What are the “cheat codes” for the news industry?
You’ve probably the missed the recent incredible rise of Dagenham & Redbridge from the obscurity of League Two to competing in the Champions League, but that is no surprise, since it has been confined to my iPad. But it has made me think of an interesting problem for the news industry.
I’ve been playing the manager mode on FIFA 12 and have just started my tenth season in charge of the Daggers. At six minutes per fixture, so far I reckon I’ve clocked up 40 hours of actual matchplay, let alone the time spent preparing the side and delving into the transfer market. It has been thrilling and frustrating in equal measure, and if you spot me lingering on the platform after I’ve got off a tube train, it’ll be because I’m finishing off a vital fixture.
It cost me 69p.
69p that has filled up innumerable commutes and entertained me for months on end - I started playing it in December.
Now compare that to the kind of digital subscriptions news organisations are hoping to levy for commodity news content. As Mathew Ingram wrote last week about ebooks, the end user doesn’t care about the cost of production, the end user cares abut the perceived value they get.
I got my copy of FIFA in a sale in the app store. I’ve got no idea how EA Sports expect to make a return on developing an app and selling for 69p, but I am slightly more minded to experiment with FIFA Street or their Euro2012 game when I run out of steam on this one.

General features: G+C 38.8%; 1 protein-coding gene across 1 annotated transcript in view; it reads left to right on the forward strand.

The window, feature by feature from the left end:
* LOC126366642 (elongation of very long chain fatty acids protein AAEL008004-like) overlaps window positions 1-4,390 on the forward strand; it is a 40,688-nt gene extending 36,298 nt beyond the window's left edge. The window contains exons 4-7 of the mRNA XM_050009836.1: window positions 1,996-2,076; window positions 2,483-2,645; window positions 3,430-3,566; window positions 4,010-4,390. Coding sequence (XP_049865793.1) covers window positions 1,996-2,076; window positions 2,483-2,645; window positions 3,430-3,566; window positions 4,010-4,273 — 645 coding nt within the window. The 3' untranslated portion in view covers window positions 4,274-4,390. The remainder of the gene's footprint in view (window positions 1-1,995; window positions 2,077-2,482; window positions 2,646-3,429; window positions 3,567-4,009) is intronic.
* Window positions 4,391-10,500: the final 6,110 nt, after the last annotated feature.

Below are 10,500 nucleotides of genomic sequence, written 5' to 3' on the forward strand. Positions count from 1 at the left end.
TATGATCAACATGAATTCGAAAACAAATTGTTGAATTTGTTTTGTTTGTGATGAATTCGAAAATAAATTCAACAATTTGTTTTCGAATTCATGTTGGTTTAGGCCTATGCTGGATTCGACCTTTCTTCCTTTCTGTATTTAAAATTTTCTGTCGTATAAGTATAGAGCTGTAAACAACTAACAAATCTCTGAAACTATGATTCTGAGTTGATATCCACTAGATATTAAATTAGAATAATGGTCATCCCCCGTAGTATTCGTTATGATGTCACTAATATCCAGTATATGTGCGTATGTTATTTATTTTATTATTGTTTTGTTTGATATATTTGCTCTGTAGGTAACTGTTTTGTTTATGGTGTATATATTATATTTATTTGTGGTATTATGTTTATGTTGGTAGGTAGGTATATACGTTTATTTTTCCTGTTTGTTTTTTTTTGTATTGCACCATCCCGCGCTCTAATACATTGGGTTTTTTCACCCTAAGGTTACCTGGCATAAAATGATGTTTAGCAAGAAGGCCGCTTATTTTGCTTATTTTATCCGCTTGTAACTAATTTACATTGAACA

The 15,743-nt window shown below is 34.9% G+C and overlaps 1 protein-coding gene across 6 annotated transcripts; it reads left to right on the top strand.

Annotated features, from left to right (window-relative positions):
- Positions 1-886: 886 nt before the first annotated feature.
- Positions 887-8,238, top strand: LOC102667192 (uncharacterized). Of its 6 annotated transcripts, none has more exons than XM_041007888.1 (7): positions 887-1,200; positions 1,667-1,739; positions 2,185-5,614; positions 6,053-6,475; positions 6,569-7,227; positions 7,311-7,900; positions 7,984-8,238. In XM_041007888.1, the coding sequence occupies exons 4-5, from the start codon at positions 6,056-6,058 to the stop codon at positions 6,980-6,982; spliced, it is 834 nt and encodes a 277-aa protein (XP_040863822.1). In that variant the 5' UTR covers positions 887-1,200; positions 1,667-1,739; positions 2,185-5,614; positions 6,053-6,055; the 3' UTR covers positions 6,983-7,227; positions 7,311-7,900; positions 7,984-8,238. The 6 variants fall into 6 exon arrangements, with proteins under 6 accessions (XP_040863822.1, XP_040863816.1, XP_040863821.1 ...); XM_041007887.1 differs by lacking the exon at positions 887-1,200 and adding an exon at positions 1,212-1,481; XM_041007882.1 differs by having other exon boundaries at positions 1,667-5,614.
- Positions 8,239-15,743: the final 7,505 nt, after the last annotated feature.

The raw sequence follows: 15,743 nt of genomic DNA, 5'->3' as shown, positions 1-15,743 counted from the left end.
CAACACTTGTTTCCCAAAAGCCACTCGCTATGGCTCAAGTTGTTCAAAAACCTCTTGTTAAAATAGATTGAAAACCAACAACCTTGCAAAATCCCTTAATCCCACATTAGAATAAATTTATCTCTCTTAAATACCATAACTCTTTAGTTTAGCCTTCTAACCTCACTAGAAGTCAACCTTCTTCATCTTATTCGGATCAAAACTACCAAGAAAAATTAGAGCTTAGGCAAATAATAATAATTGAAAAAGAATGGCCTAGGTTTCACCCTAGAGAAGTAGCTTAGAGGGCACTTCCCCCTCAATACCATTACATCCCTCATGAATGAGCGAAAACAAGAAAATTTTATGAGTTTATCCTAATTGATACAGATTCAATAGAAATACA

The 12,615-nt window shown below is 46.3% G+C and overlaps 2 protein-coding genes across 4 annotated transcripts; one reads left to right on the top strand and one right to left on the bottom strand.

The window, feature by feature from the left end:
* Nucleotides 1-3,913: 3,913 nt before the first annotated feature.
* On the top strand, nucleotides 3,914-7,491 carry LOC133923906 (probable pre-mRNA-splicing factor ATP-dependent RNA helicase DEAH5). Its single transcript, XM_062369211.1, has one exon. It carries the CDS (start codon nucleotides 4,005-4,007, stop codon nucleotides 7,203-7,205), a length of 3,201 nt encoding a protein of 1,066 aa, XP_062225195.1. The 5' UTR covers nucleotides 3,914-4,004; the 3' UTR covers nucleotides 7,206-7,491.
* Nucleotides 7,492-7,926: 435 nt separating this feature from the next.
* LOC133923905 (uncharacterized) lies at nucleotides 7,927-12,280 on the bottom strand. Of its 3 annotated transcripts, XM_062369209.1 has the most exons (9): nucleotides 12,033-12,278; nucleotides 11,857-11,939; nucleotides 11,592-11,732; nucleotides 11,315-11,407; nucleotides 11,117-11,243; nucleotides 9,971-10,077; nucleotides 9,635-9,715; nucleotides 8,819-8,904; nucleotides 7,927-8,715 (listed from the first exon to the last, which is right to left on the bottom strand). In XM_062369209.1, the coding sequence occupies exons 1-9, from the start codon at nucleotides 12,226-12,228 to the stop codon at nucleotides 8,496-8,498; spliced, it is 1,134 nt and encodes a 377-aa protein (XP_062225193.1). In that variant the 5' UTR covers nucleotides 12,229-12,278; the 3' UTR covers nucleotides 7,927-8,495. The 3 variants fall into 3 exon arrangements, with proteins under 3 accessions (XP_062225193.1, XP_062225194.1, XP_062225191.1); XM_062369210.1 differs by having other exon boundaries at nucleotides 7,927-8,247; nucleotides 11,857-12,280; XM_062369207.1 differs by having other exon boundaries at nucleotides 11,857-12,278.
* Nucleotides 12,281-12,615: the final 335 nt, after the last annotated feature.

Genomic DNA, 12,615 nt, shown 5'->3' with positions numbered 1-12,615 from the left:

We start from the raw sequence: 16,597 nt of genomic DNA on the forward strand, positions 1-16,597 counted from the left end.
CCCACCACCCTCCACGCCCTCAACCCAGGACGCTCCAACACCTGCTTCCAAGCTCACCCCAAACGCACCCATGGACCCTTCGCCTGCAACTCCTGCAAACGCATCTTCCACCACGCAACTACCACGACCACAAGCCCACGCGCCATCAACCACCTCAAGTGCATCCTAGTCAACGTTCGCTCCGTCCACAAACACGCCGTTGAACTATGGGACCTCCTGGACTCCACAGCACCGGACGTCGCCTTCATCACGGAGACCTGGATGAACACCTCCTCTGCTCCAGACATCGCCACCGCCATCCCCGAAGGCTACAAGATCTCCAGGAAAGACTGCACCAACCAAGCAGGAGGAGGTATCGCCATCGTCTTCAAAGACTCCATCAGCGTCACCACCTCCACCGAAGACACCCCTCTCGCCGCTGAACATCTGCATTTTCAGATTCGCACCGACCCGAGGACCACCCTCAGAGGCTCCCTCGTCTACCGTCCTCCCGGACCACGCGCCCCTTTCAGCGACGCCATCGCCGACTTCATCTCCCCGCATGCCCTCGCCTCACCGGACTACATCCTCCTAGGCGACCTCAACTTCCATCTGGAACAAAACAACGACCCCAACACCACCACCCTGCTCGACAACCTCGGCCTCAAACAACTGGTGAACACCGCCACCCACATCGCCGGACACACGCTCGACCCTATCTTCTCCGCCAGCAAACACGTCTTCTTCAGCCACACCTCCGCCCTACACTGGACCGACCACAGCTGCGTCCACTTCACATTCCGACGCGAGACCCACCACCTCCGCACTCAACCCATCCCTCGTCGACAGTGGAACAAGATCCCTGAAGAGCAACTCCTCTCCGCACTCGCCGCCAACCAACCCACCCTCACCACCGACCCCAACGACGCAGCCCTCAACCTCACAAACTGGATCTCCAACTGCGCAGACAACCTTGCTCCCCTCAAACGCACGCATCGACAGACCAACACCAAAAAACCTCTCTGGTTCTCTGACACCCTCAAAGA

They may also simply see the 69p as a loss-leader for customer acquisition - since the game also has another payment mechanism built into it. If your team is struggling to compete, you spend real cash in exchange for an increase in your team’s virtual budget, allowing you to pay higher salaries and attract a better calibre of player.
Not that long ago unlocking an unlimited budget would have been a “cheat code” - a sequence of characters or controller moves that would reveal additional features or reduce gameplay restriction. Originally built in to aid game testing, cheat codes used to help a whole games sub-industry thrive, as magazine sales were boosted by the fact that they included these secrets, and hardware like the Game Genie came into existence.
As my colleague Alex Graul pointed out in conversation, it was a great day for the games industry when in-app purchase mechanisms effectively allowed them to monetise “cheat codes”.
Which begs the question: Faced with pressure from 69p games making news subscriptions look costly, what are the “cheat codes” that the news industry can monetise?